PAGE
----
Criticism of Mormonism/Books/Studies of the Book of Mormon/Book of Mormon Difficulties: A Study/Origin

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Response to Book of Mormon Difficulties: A Study- Origin of Native American Races and Their Culture

A FairMormon Analysis of: Criticism of Mormonism/Books, a work by author: B.H. Roberts, edited by Brigham D. Madsen

Response to Book of Mormon Difficulties: A Study- Origin of Native American Races and Their Culture

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Can we successfully maintain the Book of Mormon’s comparatively recent advent of man in America and the existence of his iron and steel and domestic animal, and written language stage of culture against the deduction of our late American writers upon these themes? If we cannot, what is to be the effect of it all upon the minds of our youth? What is to be our general standing before the enlightened opinion of mankind? Is silence to be our answer?...Silence in an age of free inquiry is impossible…Most humbly, but also most anxiously, I await the further development of knowledge that will make it possible for us to give a reasonable answer to those who question us concerning the matters herein discussed.
—B.H. Roberts, “Book of Mormon Difficulties: A Study,” ‘’Studies of the Book of Mormon’’, p. 143
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Response to hypothesis: 116-117 - the Book of Mormon “postulates those lands as uninhabited” for the entirety of the North and South American continents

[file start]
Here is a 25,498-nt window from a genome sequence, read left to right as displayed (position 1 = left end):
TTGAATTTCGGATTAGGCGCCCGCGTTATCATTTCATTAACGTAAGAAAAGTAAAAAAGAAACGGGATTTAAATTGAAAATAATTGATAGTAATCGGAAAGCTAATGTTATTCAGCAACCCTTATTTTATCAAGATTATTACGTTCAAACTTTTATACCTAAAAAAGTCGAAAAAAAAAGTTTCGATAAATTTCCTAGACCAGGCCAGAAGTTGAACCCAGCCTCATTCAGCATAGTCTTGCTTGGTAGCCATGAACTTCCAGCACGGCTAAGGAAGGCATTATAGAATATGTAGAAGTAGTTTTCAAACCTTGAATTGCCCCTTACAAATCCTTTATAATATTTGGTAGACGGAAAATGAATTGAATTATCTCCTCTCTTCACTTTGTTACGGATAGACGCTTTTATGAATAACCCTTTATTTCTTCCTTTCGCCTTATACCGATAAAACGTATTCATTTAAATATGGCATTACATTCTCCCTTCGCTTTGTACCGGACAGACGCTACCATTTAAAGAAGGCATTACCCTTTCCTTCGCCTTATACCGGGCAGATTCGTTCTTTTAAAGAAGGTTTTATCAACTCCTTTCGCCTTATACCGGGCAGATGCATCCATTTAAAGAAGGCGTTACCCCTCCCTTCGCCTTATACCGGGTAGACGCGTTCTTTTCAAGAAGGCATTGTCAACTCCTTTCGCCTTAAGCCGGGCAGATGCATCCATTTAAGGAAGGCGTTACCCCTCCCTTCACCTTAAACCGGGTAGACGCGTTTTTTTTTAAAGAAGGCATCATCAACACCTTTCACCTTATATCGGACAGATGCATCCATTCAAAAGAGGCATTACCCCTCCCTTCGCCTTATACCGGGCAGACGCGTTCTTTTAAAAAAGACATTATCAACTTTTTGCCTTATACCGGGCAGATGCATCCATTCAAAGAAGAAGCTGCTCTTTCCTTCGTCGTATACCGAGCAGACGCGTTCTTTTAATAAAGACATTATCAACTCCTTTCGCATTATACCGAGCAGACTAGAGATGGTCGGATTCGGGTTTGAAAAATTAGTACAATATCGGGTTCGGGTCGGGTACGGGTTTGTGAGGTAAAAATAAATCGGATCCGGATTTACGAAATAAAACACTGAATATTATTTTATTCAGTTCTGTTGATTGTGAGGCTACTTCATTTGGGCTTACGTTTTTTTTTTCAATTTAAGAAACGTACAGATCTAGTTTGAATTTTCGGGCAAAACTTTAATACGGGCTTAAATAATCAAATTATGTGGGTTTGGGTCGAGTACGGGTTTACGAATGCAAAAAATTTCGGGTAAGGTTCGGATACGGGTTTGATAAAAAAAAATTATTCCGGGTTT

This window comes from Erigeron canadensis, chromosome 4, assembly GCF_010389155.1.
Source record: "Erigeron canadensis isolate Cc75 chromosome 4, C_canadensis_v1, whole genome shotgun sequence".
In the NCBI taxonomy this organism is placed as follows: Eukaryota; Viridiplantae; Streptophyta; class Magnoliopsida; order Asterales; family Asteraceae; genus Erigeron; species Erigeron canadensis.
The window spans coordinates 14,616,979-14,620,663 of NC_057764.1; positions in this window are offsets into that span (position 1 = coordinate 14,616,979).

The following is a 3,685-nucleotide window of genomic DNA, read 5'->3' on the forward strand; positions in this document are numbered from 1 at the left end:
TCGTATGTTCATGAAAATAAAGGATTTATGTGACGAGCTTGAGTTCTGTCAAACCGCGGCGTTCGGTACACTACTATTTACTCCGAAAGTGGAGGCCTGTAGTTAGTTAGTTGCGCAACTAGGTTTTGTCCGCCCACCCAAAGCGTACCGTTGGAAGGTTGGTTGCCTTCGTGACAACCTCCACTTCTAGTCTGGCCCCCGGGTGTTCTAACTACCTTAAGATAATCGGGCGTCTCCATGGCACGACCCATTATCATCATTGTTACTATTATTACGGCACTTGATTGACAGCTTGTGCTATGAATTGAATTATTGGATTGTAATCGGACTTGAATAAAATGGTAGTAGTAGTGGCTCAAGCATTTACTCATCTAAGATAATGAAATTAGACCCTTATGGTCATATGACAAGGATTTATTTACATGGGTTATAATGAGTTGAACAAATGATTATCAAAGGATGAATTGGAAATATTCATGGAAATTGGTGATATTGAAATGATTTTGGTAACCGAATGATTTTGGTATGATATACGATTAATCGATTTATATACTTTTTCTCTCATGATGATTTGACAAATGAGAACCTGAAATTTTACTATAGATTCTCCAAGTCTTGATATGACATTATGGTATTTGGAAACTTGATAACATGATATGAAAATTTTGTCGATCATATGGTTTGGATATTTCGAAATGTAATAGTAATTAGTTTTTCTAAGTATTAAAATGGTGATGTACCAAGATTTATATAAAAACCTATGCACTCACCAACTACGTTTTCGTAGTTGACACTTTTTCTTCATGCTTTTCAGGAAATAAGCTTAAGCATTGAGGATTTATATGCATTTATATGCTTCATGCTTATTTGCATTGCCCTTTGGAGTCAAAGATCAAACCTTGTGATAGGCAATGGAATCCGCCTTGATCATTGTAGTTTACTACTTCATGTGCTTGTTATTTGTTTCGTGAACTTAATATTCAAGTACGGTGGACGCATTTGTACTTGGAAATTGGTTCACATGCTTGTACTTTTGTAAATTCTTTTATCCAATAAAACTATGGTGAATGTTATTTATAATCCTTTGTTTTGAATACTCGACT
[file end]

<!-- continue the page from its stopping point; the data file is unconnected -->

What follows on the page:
The author(s) of Book of Mormon Difficulties: A Study present(s) the following hypothesis:

*Roberts presents the following questions regarding the origin of Native Americans compared to what might be assumed from the Book of Mormon:
  • Roberts notes that the Book of Mormon “tells of the origin of American peoples."
  • According to Roberts, the Book of Mormon “postulates those lands as uninhabited” when the Jaredites arrived. ("yea, into that quarter where never had man been.”

FairMormon Response

Fact checking results: The author has stated erroneous information or misinterpreted their sources

Roberts associates the lands that are uninhabited with the entirety of the North and South American continents (hemispheric geography), however, an close reading of the Book of Mormon indicates that the civilizations described existed in a much more limited geographical area.

Question: Why have Church leaders taught a hemispheric geography for the Book of Mormon rather than a limited one?

"Traditional" interpretations of the Book of Mormon assume a hemispheric geography

Latter-day Saint anthropologist John L. Sorenson specifically notes that there is a difference between the "traditional" interpretation of the Book of Mormon versus what it actually says,